Thursday, January 28, 2010

And Now Some Opinions on the State of the Union Address

A few of the pundits giving their Monday morning quarterback opinions of The Presidents State of the Union address.

"President Obama's State of the Union address should unnerve Democrats in Congress and throughout the country. It was one of the worst State of the Union addresses in modern times – a stunning thing for a man who won the presidency in large measure based on the power and uplift of his rhetoric.

For those who hoped the president would use this speech as a pivot to the center, a la Bill Clinton in the aftermath of the 1994 mid-term elections, the speech was a major letdown. Much of what he offered up last night was symbolic. His budget freeze on a subset of domestic discretionary spending – which might amount to $15 billion – will hardly put a dent into our $1.35 trillion deficit. His budget commission, which will have no real power or authority, is worthless. His proposal to cut the capital gains tax for small business investment is a step in the right direction – but it will fall far short of what is needed to generate jobs and economic growth
- Peter Wehner, Politics Daily

"Haven’t we heard that speech before, practically every word of it? Maybe it was a year ago when President Obama first addressed Congress. Maybe it was during the campaign. Maybe it was at one of those town halls? Maybe Obama can’t help himself. His speeches just insist on sounding the same.

In any case, Obama delivered the least fresh State of the Union address I’ve ever heard, and I’ve heard more than 30 of them. It was filled with old ideas, campaign cliches, and frequent use of personal pronoun, “I.” That’s the Obama pattern." - Fred Barnes, Weekly Standard

It was a confident performance, more defiant than contrite, more conversational than soaring. He appealed to and scolded both parties, threatened vetoes, blamed his predecessor and poked fun at lawmakers. The agenda was largely the same, dressed up in fresh packaging, as he offered point-by-point rebuttals to the litany of critiques he hears with increasing frequency. He acknowledged only a failure to explain his policies without retreating an inch on the policies themselves. His main message: “I don’t quit.” - Peter Baker, New York Times

"Acknowledging that the longer the public has looked at the legislation the less the public has liked it, he blamed himself for not "explaining it more clearly." But his faux contrition actually blames the public: The problem is not the legislation's substance but the presentation of it to slow learners. He urged them to take "another look at the plan we've proposed." The plan? The differences between the House and Senate plans are not trivial; they concern how to pay for the enormous new entitlement.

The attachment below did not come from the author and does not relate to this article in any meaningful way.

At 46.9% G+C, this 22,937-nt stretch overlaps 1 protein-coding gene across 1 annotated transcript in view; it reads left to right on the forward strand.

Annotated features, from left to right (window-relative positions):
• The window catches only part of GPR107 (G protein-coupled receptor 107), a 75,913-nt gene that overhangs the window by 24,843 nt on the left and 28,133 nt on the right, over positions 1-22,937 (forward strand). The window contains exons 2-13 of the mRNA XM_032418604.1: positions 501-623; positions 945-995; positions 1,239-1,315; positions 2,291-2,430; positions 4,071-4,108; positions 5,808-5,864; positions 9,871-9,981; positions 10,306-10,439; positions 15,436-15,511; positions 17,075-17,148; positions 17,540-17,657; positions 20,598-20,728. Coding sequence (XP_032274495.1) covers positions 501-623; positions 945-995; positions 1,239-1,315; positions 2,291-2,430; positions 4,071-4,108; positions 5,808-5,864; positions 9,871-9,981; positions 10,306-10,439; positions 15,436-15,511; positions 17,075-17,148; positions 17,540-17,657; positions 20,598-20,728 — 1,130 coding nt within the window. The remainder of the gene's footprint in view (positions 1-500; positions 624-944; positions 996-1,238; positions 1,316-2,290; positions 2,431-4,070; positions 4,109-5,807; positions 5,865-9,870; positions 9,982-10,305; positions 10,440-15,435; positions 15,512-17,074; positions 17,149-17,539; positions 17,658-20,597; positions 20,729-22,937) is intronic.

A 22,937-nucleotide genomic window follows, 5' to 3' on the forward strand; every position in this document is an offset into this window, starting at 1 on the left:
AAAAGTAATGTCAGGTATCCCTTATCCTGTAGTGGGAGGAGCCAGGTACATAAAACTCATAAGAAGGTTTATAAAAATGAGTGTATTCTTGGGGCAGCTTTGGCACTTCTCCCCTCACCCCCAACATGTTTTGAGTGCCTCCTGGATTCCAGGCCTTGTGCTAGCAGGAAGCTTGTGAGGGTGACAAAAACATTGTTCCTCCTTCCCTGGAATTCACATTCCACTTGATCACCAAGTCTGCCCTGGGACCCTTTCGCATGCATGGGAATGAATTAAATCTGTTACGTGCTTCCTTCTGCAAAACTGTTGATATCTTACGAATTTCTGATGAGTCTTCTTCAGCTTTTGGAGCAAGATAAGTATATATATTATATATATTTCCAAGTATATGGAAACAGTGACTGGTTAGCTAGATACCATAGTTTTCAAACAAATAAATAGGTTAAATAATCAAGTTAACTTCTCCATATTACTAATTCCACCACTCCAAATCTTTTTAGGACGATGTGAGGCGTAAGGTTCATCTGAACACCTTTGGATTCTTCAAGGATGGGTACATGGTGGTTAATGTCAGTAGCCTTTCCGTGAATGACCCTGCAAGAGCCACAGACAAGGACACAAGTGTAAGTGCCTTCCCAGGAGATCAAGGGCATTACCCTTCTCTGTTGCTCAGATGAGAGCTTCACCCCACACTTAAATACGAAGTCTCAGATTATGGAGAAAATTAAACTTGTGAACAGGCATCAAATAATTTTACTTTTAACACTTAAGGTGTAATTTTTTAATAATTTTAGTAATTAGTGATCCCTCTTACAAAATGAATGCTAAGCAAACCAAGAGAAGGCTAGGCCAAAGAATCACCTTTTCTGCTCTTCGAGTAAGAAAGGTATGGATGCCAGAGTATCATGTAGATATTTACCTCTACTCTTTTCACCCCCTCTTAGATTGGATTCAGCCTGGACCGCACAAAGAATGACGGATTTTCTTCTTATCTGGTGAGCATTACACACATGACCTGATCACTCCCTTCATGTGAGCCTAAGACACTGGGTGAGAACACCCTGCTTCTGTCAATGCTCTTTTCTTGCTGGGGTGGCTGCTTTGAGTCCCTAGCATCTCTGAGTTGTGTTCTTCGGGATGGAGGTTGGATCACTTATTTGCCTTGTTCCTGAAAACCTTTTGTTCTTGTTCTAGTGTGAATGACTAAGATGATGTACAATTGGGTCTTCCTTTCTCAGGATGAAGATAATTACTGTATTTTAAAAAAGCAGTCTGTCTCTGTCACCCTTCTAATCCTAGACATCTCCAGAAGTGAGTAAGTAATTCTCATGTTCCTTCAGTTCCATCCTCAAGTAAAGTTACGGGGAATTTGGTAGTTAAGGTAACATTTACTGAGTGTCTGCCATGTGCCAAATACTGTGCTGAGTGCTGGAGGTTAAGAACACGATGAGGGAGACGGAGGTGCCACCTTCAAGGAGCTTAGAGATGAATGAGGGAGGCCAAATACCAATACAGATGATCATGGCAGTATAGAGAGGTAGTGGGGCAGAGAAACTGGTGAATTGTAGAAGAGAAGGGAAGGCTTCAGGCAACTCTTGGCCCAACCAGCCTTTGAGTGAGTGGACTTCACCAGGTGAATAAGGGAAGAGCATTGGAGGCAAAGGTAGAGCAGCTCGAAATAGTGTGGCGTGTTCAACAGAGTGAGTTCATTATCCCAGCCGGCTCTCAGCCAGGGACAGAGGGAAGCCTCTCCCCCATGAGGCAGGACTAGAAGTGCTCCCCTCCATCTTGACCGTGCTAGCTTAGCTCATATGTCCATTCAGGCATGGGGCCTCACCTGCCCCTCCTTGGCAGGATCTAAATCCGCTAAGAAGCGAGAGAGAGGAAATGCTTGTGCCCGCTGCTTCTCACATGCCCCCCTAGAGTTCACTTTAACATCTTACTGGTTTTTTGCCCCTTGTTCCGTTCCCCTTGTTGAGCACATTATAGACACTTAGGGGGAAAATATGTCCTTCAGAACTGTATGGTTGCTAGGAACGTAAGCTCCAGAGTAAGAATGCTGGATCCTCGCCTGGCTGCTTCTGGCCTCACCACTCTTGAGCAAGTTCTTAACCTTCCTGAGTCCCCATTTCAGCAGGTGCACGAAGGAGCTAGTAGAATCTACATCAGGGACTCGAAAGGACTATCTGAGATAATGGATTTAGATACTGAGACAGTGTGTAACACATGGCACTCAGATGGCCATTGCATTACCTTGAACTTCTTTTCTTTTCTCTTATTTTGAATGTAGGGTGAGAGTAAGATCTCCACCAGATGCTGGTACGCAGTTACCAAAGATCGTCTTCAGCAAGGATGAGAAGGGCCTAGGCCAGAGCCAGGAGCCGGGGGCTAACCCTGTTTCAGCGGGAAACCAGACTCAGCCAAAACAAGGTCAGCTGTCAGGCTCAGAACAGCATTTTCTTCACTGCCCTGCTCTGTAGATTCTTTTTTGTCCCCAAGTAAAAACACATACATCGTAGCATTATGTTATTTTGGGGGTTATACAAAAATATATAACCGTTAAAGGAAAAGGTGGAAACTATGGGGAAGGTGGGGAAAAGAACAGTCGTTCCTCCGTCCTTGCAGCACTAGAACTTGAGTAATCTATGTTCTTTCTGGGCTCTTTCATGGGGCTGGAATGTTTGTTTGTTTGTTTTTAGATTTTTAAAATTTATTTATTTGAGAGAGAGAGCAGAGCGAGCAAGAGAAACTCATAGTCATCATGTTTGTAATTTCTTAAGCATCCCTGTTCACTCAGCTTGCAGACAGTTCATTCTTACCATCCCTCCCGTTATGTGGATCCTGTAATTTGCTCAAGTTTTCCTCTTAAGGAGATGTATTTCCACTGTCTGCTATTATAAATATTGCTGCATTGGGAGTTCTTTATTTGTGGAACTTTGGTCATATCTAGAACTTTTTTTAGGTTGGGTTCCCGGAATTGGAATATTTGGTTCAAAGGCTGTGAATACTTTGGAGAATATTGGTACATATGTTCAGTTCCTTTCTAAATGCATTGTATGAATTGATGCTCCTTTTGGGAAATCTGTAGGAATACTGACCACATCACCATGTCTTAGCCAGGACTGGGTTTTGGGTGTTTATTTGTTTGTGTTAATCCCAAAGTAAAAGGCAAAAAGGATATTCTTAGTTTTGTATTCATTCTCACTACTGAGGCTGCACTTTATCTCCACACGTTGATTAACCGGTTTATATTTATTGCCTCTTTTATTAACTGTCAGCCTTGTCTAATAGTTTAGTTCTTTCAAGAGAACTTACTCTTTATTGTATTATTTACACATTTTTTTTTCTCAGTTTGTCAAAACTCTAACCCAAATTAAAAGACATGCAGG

Obama seems to regret the existence in Washington of ... everyone else. He seems to feel entitled to have his way without tiresome interventions in the political process by the many interests affected by his agenda for radical expansion of the regulatory state."

Lamenting Washington's "deficit of trust," Obama gave an example of the reason for it when he brassily declared: "We are prepared to freeze government spending for three years." This flagrant falsehood enlarges Washington's deficit of truth: He proposes freezing somediscretionary spending -- about one-eighth of government spending.

Obama's leitmotif is: Washington is disappointing, Washington is annoying, Washington is dysfunctional, Washington is corrupt, verily Washington is toxic -- yet Washington should conscript a substantially larger share of GDP, and Washington should exercise vast new controls over health care, energy, K-12 education, etc. Talk about a divided brain. - George Will, Real Clear Politics

And of course Chris Matthews at MSNBC, who somehow makes it about race.

Maybe it's just me but it seems that the rich white liberals have more guilt to deal with then us middle age, middle class, white, Chevy truck driving red-necks. Chris Matthews has to be the worse political commentator on the air. I don't believe that anyone takes Keith Olbermann seriously. I don't even believe Keith Olbermann really believes most of the stuff he says. But Matthews comes from social class that just seems to be out of sync with middle America.

And a few people are getting tired of President Obama blaming Bush for his ability to be the "change" agent he promoted.

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